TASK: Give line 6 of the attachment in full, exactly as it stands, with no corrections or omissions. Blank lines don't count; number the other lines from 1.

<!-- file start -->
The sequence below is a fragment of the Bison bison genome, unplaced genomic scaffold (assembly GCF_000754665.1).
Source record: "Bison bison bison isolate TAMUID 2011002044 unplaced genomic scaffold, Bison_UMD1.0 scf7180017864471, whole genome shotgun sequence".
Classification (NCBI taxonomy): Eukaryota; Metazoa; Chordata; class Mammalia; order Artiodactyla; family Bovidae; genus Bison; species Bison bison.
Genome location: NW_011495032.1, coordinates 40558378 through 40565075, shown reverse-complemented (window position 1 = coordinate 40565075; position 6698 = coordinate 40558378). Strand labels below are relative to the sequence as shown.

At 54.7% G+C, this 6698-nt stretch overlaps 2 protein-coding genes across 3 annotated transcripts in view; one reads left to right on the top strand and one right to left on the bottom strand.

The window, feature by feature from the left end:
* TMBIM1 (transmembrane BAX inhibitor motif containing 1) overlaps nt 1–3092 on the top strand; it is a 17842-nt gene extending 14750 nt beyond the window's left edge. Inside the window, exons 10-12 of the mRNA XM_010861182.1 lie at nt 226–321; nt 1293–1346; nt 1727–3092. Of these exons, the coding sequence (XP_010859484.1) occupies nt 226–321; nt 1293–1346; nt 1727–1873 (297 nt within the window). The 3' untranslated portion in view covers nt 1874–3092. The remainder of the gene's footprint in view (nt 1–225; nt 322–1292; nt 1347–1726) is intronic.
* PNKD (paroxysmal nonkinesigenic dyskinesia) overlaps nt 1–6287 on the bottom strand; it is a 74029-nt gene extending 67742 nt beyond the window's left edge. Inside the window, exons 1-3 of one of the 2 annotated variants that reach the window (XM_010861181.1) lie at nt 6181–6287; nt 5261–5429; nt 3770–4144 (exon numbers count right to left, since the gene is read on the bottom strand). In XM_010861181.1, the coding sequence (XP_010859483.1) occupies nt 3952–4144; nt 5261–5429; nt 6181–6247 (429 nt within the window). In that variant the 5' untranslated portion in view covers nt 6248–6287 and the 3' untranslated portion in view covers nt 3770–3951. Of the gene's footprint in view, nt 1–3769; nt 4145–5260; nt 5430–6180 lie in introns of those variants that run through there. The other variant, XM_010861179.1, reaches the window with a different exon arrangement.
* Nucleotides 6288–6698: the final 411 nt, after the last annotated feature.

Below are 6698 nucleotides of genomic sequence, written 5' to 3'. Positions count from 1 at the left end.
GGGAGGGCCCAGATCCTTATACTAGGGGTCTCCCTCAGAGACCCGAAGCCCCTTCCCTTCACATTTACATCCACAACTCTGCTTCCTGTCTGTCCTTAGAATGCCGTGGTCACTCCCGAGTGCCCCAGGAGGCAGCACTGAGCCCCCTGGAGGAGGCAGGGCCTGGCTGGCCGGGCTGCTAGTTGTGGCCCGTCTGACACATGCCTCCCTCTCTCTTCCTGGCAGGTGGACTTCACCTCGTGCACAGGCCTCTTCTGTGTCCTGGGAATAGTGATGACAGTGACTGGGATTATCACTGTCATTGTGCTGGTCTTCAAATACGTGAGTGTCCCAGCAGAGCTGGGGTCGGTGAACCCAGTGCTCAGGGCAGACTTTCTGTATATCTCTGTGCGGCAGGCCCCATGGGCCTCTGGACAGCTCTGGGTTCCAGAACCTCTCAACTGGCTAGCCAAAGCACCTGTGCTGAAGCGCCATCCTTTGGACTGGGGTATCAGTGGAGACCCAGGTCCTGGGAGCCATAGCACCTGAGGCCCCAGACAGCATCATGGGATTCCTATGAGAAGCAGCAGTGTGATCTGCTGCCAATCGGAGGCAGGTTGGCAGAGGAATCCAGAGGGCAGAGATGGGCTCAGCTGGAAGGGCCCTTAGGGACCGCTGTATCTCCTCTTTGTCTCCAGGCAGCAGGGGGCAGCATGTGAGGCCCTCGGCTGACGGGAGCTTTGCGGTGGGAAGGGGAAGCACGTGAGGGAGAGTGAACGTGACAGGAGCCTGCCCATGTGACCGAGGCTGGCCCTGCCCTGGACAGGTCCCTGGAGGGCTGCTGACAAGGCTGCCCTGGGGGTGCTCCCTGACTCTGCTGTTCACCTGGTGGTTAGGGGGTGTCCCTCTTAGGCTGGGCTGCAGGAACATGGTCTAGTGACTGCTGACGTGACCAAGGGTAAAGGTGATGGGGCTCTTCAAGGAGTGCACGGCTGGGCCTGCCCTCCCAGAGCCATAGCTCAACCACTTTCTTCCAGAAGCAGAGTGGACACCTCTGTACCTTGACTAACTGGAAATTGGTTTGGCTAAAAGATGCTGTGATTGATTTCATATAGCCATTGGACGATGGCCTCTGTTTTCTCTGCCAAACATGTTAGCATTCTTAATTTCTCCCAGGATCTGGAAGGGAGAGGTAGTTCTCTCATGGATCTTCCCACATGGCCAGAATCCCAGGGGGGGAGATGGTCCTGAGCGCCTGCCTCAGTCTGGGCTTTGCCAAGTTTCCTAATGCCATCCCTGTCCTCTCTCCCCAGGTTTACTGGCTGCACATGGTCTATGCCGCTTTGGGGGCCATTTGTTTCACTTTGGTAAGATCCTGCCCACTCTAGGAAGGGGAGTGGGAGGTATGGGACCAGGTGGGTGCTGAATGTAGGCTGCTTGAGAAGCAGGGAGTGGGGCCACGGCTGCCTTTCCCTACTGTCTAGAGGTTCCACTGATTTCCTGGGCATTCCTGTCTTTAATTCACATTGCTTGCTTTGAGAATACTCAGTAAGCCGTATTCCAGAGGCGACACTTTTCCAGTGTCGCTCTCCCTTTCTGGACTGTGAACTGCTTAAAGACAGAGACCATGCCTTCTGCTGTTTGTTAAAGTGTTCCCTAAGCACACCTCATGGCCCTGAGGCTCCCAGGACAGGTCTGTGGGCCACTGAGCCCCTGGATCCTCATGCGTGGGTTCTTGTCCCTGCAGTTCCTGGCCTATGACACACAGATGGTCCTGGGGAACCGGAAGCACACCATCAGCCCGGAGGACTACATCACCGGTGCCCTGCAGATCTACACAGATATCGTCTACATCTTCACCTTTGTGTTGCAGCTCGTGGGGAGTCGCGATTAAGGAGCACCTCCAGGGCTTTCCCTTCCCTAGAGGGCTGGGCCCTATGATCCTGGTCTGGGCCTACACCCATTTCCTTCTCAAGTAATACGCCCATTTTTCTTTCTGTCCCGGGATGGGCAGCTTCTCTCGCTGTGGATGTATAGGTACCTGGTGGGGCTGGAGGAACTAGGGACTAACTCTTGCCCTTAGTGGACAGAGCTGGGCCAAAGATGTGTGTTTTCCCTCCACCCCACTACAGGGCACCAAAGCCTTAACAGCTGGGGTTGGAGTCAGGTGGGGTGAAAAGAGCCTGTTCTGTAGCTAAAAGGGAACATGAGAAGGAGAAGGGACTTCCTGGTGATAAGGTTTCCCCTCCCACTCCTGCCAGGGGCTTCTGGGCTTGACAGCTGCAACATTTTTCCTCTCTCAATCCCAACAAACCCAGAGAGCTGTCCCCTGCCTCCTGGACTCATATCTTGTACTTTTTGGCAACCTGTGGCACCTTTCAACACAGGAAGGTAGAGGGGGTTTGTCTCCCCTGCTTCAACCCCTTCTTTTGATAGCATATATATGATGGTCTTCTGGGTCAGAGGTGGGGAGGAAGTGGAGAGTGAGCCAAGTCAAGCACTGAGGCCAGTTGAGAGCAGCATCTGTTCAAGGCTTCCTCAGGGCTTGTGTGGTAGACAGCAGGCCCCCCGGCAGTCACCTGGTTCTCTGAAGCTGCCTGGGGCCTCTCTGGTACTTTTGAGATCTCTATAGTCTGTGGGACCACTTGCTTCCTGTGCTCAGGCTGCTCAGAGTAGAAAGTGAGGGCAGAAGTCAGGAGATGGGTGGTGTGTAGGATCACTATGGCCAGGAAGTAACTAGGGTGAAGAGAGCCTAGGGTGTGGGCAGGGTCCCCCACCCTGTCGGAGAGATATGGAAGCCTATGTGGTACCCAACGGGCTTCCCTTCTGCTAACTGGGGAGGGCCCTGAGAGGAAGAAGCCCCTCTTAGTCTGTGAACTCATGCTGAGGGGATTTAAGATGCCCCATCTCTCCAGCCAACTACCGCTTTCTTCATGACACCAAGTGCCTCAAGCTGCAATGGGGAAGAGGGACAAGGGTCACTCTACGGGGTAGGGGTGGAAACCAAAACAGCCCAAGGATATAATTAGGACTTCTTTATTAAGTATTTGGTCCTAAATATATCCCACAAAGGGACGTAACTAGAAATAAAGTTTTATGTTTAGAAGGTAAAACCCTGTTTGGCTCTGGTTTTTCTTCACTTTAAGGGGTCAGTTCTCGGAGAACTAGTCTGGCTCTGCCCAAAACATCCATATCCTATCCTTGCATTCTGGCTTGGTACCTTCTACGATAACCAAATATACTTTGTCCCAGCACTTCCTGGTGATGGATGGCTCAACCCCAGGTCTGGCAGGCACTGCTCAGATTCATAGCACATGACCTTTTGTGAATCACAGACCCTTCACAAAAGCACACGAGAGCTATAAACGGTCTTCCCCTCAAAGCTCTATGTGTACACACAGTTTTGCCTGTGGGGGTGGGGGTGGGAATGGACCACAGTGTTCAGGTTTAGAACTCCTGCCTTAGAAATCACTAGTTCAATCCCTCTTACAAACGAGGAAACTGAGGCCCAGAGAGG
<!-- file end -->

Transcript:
The window, feature by feature from the left end: